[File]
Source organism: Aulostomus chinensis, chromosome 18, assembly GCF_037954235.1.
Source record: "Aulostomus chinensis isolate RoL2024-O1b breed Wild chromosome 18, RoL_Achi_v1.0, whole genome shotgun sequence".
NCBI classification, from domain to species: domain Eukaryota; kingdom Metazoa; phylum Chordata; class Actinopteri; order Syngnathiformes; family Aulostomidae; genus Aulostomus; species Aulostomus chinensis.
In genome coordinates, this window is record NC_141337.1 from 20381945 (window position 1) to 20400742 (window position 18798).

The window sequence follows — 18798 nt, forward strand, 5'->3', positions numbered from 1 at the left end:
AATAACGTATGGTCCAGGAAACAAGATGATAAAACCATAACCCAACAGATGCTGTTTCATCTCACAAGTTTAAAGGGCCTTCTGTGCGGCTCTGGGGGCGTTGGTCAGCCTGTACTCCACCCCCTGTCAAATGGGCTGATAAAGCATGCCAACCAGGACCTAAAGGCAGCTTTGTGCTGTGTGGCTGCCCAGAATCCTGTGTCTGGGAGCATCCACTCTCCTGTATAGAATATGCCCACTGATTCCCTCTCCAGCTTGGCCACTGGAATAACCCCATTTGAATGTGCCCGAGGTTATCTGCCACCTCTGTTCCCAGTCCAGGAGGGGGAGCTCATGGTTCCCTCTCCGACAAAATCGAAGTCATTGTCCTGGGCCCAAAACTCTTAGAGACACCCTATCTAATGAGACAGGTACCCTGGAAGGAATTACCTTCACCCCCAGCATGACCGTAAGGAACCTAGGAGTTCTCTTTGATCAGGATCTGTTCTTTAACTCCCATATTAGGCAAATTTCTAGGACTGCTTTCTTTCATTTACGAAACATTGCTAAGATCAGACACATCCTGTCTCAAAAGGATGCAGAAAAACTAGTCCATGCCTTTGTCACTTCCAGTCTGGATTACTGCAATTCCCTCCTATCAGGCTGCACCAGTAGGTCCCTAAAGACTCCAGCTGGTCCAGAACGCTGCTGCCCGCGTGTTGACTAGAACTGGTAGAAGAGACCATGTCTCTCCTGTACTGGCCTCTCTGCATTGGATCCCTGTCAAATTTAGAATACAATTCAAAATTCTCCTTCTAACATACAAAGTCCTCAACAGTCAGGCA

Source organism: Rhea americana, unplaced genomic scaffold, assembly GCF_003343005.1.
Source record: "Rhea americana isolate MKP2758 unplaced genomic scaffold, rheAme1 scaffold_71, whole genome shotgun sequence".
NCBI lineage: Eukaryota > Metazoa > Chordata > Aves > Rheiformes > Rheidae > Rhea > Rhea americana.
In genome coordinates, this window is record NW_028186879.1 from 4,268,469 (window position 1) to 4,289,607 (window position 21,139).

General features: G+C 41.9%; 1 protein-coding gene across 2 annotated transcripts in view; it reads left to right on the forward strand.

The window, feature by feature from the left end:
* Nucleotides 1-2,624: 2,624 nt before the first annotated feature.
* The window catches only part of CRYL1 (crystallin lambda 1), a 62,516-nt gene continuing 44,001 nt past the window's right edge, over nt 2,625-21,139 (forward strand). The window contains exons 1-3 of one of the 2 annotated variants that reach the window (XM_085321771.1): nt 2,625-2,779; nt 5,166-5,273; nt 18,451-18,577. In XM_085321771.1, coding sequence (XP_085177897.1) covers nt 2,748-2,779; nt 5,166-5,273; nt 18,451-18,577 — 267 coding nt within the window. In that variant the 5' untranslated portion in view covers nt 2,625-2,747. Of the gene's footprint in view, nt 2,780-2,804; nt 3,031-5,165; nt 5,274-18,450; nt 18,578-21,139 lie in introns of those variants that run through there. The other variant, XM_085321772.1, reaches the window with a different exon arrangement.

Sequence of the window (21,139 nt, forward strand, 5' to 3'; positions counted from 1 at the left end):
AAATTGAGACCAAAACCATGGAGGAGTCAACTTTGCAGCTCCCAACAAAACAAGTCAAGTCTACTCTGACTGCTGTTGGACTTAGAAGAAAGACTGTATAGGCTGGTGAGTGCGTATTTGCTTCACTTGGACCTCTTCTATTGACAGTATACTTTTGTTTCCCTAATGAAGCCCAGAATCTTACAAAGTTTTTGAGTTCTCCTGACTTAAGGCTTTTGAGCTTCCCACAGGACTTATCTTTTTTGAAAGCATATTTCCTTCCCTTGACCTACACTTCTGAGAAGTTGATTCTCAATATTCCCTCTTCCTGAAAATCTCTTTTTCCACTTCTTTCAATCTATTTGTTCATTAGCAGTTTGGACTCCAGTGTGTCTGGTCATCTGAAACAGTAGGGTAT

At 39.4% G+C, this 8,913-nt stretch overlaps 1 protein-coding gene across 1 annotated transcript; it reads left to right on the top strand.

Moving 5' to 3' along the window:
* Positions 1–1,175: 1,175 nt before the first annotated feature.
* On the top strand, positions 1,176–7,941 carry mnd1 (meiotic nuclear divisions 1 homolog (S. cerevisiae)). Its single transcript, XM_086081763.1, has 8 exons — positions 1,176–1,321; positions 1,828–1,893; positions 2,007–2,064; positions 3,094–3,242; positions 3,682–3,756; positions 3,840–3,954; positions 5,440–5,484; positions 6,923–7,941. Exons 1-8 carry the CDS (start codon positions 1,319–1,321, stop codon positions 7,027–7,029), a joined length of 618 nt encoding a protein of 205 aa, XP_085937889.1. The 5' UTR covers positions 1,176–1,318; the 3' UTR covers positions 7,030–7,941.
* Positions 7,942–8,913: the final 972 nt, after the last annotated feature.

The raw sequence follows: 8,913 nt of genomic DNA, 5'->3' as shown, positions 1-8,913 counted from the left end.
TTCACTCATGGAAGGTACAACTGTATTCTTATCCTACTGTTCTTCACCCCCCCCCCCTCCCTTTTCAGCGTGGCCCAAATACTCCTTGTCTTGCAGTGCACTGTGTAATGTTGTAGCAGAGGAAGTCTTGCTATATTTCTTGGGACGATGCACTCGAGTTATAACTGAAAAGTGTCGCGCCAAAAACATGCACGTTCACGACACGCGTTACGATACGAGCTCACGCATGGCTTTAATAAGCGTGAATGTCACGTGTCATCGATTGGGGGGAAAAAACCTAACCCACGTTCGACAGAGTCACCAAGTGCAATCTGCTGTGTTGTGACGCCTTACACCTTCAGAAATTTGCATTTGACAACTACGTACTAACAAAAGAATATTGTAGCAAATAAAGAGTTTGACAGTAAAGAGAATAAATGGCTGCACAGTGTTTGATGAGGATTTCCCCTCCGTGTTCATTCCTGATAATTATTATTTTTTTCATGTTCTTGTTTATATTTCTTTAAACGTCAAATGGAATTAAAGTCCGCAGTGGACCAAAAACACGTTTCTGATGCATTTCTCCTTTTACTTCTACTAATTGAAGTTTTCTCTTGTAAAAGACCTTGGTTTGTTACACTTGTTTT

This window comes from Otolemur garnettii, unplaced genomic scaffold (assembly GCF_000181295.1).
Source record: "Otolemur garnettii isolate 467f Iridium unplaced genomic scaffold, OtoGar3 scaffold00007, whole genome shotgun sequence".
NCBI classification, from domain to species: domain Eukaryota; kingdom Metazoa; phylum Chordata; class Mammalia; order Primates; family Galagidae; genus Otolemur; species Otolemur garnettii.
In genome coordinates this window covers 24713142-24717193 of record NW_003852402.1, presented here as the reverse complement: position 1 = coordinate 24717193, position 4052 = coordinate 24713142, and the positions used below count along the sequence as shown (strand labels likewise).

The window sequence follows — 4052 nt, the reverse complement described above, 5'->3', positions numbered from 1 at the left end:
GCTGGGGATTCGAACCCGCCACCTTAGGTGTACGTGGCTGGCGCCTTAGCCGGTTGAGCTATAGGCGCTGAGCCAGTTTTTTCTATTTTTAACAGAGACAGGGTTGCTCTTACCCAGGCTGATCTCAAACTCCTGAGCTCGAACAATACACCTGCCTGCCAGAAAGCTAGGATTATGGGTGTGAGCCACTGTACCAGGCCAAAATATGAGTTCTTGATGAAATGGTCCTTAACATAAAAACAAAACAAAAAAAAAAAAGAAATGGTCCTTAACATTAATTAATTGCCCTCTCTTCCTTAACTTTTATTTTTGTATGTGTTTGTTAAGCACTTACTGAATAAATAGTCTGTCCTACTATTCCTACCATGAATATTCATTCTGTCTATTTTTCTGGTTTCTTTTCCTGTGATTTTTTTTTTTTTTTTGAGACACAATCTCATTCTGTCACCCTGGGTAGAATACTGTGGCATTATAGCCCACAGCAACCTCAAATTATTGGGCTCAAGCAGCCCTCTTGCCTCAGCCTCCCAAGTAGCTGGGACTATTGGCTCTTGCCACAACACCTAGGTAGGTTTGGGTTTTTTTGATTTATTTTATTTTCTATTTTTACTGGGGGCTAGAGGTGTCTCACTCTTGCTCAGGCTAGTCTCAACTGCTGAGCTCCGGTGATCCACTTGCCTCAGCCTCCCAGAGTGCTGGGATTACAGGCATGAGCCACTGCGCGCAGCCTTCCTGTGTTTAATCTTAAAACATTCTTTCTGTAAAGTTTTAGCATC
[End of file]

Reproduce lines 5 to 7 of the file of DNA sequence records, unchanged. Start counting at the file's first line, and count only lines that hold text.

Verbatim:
The window sequence follows — 18798 nt, forward strand, 5'->3', positions numbered from 1 at the left end:
AATAACGTATGGTCCAGGAAACAAGATGATAAAACCATAACCCAACAGATGCTGTTTCATCTCACAAGTTTAAAGGGCCTTCTGTGCGGCTCTGGGGGCGTTGGTCAGCCTGTACTCCACCCCCTGTCAAATGGGCTGATAAAGCATGCCAACCAGGACCTAAAGGCAGCTTTGTGCTGTGTGGCTGCCCAGAATCCTGTGTCTGGGAGCATCCACTCTCCTGTATAGAATATGCCCACTGATTCCCTCTCCAGCTTGGCCACTGGAATAACCCCATTTGAATGTGCCCGAGGTTATCTGCCACCTCTGTTCCCAGTCCAGGAGGGGGAGCTCATGGTTCCCTCTCCGACAAAATCGAAGTCATTGTCCTGGGCCCAAAACTCTTAGAGACACCCTATCTAATGAGACAGGTACCCTGGAAGGAATTACCTTCACCCCCAGCATGACCGTAAGGAACCTAGGAGTTCTCTTTGATCAGGATCTGTTCTTTAACTCCCATATTAGGCAAATTTCTAGGACTGCTTTCTTTCATTTACGAAACATTGCTAAGATCAGACACATCCTGTCTCAAAAGGATGCAGAAAAACTAGTCCATGCCTTTGTCACTTCCAGTCTGGATTACTGCAATTCCCTCCTATCAGGCTGCACCAGTAGGTCCCTAAAGACTCCAGCTGGTCCAGAACGCTGCTGCCCGCGTGTTGACTAGAACTGGTAGAAGAGACCATGTCTCTCCTGTACTGGCCTCTCTGCATTGGATCCCTGTCAAATTTAGAATACAATTCAAAATTCTCCTTCTAACATACAAAGTCCTCAACAGTCAGGCA

Source organism: Rhea americana, unplaced genomic scaffold, assembly GCF_003343005.1.